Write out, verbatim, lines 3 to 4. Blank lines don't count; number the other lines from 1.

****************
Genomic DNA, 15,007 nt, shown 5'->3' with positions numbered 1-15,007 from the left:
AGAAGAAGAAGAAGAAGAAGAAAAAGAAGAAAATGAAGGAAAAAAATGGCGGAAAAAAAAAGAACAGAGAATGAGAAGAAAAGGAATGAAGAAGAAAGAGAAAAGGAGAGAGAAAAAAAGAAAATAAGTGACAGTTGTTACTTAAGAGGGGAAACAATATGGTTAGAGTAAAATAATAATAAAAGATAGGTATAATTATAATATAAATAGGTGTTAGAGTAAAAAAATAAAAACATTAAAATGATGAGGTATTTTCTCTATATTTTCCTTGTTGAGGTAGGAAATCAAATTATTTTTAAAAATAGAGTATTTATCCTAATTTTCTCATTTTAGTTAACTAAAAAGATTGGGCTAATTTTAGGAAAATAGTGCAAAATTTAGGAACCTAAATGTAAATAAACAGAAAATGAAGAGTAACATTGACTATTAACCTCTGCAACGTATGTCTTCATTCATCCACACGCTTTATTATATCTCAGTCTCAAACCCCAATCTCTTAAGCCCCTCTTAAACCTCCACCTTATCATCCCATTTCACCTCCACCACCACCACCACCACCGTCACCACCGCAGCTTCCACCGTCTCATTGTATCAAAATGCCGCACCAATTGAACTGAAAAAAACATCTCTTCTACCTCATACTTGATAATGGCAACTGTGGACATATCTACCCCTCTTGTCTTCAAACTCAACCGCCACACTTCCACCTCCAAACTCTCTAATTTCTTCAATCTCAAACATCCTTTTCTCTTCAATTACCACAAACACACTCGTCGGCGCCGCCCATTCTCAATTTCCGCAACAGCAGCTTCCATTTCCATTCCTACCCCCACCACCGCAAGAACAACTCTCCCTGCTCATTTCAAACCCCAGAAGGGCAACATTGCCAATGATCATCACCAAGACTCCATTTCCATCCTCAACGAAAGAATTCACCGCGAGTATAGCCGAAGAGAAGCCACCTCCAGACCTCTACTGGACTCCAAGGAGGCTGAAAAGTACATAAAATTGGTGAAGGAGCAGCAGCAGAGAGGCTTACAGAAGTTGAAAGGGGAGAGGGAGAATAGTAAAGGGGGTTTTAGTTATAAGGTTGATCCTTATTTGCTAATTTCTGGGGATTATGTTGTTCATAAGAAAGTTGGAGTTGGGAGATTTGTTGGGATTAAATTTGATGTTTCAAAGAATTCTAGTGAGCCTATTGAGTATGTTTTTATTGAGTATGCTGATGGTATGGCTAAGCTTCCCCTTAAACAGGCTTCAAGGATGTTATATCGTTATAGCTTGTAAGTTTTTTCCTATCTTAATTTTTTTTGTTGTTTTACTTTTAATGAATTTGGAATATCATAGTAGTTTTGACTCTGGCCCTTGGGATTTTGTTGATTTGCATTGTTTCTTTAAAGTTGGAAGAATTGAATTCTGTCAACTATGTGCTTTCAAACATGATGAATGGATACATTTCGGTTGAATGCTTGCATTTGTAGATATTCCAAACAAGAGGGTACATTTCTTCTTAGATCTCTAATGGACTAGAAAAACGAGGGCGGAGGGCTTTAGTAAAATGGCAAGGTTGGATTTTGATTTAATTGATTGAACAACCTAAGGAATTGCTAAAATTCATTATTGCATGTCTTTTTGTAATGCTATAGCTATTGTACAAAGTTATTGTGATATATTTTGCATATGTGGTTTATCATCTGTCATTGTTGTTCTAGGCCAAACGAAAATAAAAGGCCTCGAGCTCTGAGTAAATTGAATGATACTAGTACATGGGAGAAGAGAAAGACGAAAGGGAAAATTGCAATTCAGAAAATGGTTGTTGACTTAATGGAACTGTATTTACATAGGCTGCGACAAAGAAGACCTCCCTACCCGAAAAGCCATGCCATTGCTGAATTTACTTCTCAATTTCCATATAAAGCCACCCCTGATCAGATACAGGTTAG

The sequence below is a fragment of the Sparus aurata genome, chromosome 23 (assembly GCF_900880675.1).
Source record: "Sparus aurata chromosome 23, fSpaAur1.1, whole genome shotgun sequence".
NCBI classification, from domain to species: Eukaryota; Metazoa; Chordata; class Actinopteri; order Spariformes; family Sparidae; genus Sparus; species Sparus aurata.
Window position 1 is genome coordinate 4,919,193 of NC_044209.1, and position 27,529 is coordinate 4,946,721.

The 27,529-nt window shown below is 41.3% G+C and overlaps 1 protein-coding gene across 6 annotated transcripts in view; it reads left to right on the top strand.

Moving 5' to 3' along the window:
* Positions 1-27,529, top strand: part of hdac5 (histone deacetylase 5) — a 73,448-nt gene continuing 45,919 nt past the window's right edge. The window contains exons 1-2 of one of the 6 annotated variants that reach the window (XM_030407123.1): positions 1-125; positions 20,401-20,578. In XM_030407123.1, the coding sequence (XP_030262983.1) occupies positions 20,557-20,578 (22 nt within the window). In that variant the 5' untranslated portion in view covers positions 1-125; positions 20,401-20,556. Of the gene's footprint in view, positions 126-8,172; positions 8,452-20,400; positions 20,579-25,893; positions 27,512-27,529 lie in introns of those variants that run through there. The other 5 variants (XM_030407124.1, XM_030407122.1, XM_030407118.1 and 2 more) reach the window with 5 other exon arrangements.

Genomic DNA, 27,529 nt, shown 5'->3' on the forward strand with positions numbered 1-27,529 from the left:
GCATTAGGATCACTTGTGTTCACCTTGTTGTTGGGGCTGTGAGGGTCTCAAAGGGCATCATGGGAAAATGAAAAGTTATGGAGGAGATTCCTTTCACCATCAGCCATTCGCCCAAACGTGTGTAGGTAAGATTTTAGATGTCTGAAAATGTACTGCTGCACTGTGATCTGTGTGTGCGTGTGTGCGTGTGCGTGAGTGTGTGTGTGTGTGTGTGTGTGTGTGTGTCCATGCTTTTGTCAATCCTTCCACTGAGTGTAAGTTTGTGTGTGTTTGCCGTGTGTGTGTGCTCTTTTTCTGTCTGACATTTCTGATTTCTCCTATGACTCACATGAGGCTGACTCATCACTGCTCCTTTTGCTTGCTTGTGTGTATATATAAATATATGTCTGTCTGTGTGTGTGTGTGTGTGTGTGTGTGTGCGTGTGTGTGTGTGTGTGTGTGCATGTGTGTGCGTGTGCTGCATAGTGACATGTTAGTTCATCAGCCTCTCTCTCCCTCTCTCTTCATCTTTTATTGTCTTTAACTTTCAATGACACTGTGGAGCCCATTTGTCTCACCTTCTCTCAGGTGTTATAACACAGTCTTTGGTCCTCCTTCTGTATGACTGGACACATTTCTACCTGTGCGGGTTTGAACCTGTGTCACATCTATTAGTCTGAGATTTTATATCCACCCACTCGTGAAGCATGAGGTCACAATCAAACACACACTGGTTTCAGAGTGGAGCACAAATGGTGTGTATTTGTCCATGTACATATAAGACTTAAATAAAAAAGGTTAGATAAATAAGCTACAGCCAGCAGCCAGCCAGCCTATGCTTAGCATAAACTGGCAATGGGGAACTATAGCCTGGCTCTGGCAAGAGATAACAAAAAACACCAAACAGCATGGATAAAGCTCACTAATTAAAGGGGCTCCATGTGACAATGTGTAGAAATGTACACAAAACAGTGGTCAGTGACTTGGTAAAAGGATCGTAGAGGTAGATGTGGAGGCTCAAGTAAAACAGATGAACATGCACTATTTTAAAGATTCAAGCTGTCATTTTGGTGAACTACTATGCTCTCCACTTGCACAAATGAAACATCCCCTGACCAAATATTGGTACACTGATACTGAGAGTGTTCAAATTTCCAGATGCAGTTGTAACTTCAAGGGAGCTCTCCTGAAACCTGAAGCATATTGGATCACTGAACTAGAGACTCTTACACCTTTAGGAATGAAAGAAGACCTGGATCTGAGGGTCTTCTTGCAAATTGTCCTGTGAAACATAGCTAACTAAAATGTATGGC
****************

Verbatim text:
The sequence below is a fragment of the Sparus aurata genome, chromosome 23 (assembly GCF_900880675.1).
Source record: "Sparus aurata chromosome 23, fSpaAur1.1, whole genome shotgun sequence".